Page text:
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Linux 2.6 - man page for hash (linux section 3)

HASH(3) 			    Linux Programmer's Manual				  HASH(3)

       hash - hash database access method

       #include <sys/types.h>
       #include <db.h>

       Note  well:  This page documents interfaces provided in glibc up until version 2.1.  Since
       version 2.2, glibc no longer provides these interfaces.	Probably, you are looking for the
       APIs provided by the libdb library instead.

       The  routine  dbopen(3)	is the library interface to database files.  One of the supported
       file formats is hash files.  The general description of the database access methods is  in
       dbopen(3), this manual page describes only the hash specific information.

       The hash data structure is an extensible, dynamic hashing scheme.

       The  access  method specific data structure provided to dbopen(3) is defined in the <db.h>
       include file as follows:

	   typedef struct {
	       unsigned int	  bsize;
	       unsigned int	  ffactor;
	       unsigned int	  nelem;
	       unsigned int	  cachesize;
	       uint32_t 	(*hash)(const void *, size_t);
	       int	   lorder;

       The elements of this structure are as follows:

       bsize	 defines the hash table bucket size, and is, by default, 256 bytes.   It  may  be
		 preferable  to  increase  the page size for disk-resident tables and tables with
		 large data items.

       ffactor	 indicates a desired density within the hash table.  It is  an	approximation  of
		 the number of keys allowed to accumulate in any one bucket, determining when the
		 hash table grows or shrinks.  The default value is 8.

       nelem	 is an estimate of the final size of the hash table.  If not set or set too  low,
		 hash  tables  will expand gracefully as keys are entered, although a slight per-
		 formance degradation may be noticed.  The default value is 1.

       cachesize is the suggested maximum size, in bytes, of the memory  cache.   This	value  is
		 only advisory, and the access method will allocate more memory rather than fail.

       hash	 is  a	user-defined hash function.  Since no hash function performs equally well
		 on all possible data, the user may find that the  built-in  hash  function  does
		 poorly  on a particular data set.  A user-specified hash functions must take two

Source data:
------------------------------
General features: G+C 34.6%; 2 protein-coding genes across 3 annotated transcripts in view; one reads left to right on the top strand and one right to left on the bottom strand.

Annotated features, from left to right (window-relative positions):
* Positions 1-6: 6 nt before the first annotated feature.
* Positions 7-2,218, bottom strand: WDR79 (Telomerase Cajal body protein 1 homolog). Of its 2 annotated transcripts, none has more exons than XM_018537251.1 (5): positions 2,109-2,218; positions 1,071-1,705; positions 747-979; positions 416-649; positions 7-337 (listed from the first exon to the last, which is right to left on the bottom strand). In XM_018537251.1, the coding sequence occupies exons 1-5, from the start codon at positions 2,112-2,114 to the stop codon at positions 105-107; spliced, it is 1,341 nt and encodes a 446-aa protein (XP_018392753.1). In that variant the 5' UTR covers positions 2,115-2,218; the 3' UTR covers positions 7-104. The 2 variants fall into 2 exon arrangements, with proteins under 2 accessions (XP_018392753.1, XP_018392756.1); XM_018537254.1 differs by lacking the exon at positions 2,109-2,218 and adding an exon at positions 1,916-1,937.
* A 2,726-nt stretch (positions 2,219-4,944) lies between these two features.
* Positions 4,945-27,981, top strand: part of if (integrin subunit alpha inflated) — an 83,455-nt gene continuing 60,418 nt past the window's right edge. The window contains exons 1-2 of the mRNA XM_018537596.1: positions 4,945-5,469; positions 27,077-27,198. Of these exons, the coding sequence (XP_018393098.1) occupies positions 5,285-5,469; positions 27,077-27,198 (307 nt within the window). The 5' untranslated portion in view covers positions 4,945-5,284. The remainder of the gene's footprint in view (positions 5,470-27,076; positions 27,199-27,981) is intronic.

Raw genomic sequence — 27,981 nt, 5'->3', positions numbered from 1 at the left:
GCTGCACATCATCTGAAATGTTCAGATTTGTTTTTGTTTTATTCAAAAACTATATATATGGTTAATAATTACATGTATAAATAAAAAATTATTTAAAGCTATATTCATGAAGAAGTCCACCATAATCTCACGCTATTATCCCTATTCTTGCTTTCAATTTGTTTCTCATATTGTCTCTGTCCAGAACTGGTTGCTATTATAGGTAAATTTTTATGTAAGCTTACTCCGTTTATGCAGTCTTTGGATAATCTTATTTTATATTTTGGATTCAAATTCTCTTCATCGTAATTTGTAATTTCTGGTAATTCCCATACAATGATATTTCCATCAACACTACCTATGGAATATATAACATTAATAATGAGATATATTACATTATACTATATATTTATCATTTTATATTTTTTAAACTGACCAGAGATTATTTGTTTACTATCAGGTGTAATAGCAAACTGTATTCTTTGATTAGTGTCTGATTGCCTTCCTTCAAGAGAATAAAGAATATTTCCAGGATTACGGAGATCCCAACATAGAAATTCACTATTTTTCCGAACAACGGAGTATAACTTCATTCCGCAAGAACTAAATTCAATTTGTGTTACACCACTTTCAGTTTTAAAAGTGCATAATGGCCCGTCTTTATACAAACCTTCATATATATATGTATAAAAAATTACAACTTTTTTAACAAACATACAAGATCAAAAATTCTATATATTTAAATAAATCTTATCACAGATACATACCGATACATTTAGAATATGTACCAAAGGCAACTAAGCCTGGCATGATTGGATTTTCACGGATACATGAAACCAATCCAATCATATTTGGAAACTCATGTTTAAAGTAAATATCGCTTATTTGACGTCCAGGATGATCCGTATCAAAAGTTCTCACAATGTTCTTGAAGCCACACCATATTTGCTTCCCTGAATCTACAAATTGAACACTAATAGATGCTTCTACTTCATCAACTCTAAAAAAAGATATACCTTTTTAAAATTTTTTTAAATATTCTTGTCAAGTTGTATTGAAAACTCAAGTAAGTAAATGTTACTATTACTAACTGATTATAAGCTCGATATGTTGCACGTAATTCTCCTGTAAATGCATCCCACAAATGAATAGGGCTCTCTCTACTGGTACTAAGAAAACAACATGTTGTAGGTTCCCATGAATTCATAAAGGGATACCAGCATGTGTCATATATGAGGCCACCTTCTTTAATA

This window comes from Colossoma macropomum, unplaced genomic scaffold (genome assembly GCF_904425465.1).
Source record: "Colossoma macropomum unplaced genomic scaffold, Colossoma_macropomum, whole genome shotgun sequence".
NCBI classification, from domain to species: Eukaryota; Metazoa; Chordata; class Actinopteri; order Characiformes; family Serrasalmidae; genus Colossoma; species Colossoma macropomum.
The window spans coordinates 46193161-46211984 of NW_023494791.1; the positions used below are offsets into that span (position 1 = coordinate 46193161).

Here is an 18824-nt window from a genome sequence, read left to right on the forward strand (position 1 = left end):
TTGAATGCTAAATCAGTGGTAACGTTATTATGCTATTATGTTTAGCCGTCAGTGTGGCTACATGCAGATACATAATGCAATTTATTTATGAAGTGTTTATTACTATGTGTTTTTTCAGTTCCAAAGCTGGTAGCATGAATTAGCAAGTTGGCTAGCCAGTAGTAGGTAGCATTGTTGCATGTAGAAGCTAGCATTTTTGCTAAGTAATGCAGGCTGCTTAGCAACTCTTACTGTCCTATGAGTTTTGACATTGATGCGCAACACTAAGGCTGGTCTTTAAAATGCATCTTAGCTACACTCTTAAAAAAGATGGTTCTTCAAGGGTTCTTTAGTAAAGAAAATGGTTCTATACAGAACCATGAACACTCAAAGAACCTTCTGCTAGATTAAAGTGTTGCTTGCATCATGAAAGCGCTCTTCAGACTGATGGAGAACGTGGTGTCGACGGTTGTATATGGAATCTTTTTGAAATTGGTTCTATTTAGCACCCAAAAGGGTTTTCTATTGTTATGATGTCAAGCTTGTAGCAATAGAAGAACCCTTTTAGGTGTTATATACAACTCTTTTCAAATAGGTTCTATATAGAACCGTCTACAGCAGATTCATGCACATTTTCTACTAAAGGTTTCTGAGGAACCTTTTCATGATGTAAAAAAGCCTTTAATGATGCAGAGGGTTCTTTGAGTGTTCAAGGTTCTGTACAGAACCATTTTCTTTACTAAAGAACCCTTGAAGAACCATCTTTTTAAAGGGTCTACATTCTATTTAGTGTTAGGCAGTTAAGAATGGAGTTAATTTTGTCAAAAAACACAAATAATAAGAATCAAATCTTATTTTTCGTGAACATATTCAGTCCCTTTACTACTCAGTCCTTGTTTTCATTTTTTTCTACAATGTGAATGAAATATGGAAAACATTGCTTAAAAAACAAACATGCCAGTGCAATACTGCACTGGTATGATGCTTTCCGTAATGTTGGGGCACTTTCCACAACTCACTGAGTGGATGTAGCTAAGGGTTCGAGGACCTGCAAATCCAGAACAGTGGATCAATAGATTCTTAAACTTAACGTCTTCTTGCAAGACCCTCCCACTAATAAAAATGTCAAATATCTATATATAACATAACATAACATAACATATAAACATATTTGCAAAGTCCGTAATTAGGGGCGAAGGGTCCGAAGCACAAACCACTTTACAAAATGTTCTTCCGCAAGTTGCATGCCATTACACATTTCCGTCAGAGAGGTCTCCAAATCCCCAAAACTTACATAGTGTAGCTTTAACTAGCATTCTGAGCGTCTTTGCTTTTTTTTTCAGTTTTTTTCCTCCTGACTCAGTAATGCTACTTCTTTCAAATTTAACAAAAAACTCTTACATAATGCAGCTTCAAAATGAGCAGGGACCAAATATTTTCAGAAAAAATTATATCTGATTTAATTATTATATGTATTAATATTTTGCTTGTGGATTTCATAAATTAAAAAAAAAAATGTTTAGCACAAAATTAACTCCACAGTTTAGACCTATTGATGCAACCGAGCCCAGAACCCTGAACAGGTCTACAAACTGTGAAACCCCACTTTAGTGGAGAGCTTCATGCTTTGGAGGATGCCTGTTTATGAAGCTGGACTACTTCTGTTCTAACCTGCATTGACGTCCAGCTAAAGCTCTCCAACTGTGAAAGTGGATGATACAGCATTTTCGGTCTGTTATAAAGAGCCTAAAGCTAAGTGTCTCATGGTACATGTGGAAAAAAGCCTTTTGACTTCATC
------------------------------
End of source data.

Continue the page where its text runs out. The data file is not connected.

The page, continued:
arguments (a pointer to a byte string and a length) and return a 32-bit quantity
		 to be used as the hash value.

       lorder	 is  the  byte	order  for  integers in the stored database metadata.  The number
		 should represent the order as an integer; for example, big endian order would be
		 the number 4,321.  If lorder is 0 (no order is specified) the current host order
		 is used.  If the file already exists, the specified value  is	ignored  and  the
		 value specified when the tree was created is used.

       If  the	file already exists (and the O_TRUNC flag is not specified), the values specified
       for bsize, ffactor, lorder, and nelem are ignored and the values specified when	the  tree
       was created are used.

       If  a hash function is specified, hash_open will attempt to determine if the hash function
       specified is the same as the one with which the database was created, and will fail if  it
       is not.

       Backward-compatible  interfaces	to the routines described in dbm(3), and ndbm(3) are pro-
       vided, however these interfaces are not compatible with previous file formats.

       The hash access method routines may fail and set errno for any of the errors specified for
       the library routine dbopen(3).

       Only big and little endian byte order are supported.

       btree(3), dbopen(3), mpool(3), recno(3)

       Dynamic Hash Tables, Per-Ake Larson, Communications of the ACM, April 1988.

       A New Hash Package for UNIX, Margo Seltzer, USENIX Proceedings, Winter 1991.

       This  page  is  part of release 3.55 of the Linux man-pages project.  A description of the
       project,    and	  information	 about	  reporting    bugs,	can    be    found     at

4.4 Berkeley Distribution		    2012-04-23					  HASH(3)

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